The Socialist 3 October 2018 |
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NHS pay discrimination - militant union action can achieve fair pay for all
Barts NHS Trust workers striking for decent pay, photo Paul Mattsson (Click to enlarge)
Len Hockey, Unite Barts NHS Trust branch secretary (personal capacity)
The recent report on the pay gap between black and white NHS medical workers also highlighted the appalling disparity when it came to pay across all NHS occupational groups.
The importance and urgency for the organised workers' movement developing effective strategies to win on pay, is underscored by this.
Especially in light of the divisive political agenda of the right and far-right in Britain and throughout Europe.
There have been some useful lessons, showing the possibilities for overcoming these obstacles when a fighting lead is provided to health workers.
One example was the struggle last summer by the Bart's trust health workers. Then, 700 ancillary workers employed by Serco in four east London hospitals took 24 days of strike action in pursuit of a pay rise and against precarious working and for permanent jobs.
This strike by Unite union members, the biggest involving NHS ancillary workers outside of a national dispute, was led by militant, overwhelmingly women migrant workers, with Socialist Party members in the branch playing a leading role.
The roots of the dispute lay in the industrial action experience of Whipps Cross Hospital workers whose successful action of earlier years, uniting experience in the mainly white porters with the newly organised African domestic workers, demonstrated in action a formidable, implacable resolve to win.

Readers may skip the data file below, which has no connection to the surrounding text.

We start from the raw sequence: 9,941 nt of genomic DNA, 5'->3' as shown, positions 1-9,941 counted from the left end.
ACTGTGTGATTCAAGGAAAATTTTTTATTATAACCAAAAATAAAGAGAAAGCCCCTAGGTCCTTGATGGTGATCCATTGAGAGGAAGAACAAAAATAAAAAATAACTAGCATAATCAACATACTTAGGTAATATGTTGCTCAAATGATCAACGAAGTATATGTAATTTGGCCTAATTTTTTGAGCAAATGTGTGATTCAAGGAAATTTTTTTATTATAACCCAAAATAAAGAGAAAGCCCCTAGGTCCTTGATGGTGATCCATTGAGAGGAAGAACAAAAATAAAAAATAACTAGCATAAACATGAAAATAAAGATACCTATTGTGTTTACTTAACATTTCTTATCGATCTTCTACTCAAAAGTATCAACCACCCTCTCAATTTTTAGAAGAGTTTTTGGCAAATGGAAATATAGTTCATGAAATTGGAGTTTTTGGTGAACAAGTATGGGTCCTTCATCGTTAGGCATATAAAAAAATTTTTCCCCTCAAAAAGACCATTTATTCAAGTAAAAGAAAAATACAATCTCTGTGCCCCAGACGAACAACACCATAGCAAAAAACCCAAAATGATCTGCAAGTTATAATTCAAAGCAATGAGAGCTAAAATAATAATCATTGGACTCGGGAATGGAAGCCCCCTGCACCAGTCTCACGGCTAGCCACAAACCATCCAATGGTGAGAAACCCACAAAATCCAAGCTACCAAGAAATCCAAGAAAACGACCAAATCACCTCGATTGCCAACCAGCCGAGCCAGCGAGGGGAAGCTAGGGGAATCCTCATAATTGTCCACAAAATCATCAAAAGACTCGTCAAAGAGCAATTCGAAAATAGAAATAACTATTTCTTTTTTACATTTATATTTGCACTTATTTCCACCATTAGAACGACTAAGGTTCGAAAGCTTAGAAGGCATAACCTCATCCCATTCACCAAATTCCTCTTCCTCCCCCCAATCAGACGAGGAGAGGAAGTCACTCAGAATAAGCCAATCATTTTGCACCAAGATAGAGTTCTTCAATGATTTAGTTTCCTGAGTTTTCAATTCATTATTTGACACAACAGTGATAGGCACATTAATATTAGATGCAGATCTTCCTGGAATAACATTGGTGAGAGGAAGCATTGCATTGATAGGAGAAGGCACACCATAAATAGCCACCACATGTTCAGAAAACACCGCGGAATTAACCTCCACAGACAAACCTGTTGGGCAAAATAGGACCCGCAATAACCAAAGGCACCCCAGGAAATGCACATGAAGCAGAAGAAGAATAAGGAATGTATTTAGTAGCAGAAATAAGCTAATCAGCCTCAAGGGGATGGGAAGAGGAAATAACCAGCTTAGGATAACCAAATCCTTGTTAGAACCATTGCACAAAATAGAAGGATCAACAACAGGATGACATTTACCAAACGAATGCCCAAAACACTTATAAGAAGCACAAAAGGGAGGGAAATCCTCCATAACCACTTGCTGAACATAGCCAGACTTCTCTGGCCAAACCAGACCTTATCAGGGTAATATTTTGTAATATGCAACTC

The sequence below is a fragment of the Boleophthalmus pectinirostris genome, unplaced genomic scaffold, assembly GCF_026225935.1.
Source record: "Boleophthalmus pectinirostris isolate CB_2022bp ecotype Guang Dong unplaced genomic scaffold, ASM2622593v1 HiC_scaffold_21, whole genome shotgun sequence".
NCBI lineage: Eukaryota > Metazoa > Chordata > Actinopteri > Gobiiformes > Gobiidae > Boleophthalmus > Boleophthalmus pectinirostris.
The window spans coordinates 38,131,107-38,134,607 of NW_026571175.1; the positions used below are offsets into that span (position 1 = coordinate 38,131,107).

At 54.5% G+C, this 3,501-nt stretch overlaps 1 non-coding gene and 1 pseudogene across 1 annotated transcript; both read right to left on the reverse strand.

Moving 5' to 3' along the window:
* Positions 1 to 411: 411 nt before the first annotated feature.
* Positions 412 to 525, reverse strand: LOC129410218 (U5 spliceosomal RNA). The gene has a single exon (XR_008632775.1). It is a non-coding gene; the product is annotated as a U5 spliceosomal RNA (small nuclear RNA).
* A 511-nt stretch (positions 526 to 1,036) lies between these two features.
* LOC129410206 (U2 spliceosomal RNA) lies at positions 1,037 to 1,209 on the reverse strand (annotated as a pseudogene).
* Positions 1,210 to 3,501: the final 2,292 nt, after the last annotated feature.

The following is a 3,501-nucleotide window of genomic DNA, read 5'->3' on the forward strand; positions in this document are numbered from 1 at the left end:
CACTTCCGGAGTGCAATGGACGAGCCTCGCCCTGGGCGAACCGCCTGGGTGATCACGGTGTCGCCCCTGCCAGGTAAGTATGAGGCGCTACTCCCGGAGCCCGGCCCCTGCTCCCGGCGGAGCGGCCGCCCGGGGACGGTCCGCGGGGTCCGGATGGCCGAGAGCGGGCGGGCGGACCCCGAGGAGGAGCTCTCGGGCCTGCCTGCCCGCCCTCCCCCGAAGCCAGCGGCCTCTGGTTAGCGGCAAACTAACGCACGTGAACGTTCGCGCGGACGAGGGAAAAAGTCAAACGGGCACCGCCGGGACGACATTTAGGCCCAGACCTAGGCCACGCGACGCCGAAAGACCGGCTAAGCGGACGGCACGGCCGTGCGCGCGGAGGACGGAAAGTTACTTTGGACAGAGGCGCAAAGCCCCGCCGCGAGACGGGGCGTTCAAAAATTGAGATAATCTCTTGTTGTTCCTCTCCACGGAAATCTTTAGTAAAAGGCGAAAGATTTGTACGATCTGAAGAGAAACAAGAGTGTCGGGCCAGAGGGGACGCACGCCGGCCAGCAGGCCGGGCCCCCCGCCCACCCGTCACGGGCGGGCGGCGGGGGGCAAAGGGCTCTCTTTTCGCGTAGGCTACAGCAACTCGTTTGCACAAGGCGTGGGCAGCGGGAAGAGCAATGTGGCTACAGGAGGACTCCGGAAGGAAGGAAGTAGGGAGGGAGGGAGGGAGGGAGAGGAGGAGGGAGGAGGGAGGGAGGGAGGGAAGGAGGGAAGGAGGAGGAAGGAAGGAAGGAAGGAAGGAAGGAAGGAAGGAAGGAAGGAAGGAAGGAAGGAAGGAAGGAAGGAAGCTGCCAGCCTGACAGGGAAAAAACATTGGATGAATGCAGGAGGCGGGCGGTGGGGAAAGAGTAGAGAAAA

From a starting point of not being organised, to electing combative shop stewards and then going on to deliver successful industrial action, this became the template for the bigger Bart's strike of 2017.
The final outcome of this particular struggle delivered increases in pay, albeit short of the workers' full demands, and included the ending of 'bank' (zero-hour) contracts.
More importantly, it provided the enduring legacy of organised union structures where previously there had been none.
The important lesson of this campaign in the context of today's developing movements against austerity and the divisive anti-migrant, anti-union messages pushed by the mainstream capitalist media, is that unity of black and white workers in action can lead to concrete gains.
In so doing it begins to drain the swamp of capitalist poverty and hopelessness that racism needs to thrive.